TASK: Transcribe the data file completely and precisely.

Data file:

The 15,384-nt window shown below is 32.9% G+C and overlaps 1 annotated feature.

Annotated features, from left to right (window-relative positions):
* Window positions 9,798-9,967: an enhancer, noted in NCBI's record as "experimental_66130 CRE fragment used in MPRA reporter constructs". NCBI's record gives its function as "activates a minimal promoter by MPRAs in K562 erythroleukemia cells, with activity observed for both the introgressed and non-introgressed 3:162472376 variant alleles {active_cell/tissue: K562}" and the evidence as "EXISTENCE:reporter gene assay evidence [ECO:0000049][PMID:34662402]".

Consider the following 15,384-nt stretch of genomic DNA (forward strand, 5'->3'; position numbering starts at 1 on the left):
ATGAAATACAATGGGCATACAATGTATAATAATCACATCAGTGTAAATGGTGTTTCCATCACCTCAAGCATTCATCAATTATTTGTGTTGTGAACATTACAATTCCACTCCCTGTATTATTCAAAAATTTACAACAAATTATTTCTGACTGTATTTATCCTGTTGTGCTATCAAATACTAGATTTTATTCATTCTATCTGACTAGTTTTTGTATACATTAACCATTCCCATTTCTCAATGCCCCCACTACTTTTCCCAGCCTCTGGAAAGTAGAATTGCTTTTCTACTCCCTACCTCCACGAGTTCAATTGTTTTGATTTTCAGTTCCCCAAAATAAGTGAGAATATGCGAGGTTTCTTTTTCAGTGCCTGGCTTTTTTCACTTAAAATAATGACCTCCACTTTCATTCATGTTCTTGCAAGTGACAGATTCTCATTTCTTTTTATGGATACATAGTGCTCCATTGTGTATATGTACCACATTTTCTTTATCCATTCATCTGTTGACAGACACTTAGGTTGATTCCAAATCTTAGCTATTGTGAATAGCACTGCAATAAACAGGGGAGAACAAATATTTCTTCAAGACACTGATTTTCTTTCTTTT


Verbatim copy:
The 15,384-nt window shown below is 32.9% G+C and overlaps 1 annotated feature.

Annotated features, from left to right (window-relative positions):
* Window positions 9,798-9,967: an enhancer, noted in NCBI's record as "experimental_66130 CRE fragment used in MPRA reporter constructs". NCBI's record gives its function as "activates a minimal promoter by MPRAs in K562 erythroleukemia cells, with activity observed for both the introgressed and non-introgressed 3:162472376 variant alleles {active_cell/tissue: K562}" and the evidence as "EXISTENCE:reporter gene assay evidence [ECO:0000049][PMID:34662402]".

Consider the following 15,384-nt stretch of genomic DNA (forward strand, 5'->3'; position numbering starts at 1 on the left):
ATGAAATACAATGGGCATACAATGTATAATAATCACATCAGTGTAAATGGTGTTTCCATCACCTCAAGCATTCATCAATTATTTGTGTTGTGAACATTACAATTCCACTCCCTGTATTATTCAAAAATTTACAACAAATTATTTCTGACTGTATTTATCCTGTTGTGCTATCAAATACTAGATTTTATTCATTCTATCTGACTAGTTTTTGTATACATTAACCATTCCCATTTCTCAATGCCCCCACTACTTTTCCCAGCCTCTGGAAAGTAGAATTGCTTTTCTACTCCCTACCTCCACGAGTTCAATTGTTTTGATTTTCAGTTCCCCAAAATAAGTGAGAATATGCGAGGTTTCTTTTTCAGTGCCTGGCTTTTTTCACTTAAAATAATGACCTCCACTTTCATTCATGTTCTTGCAAGTGACAGATTCTCATTTCTTTTTATGGATACATAGTGCTCCATTGTGTATATGTACCACATTTTCTTTATCCATTCATCTGTTGACAGACACTTAGGTTGATTCCAAATCTTAGCTATTGTGAATAGCACTGCAATAAACAGGGGAGAACAAATATTTCTTCAAGACACTGATTTTCTTTCTTTT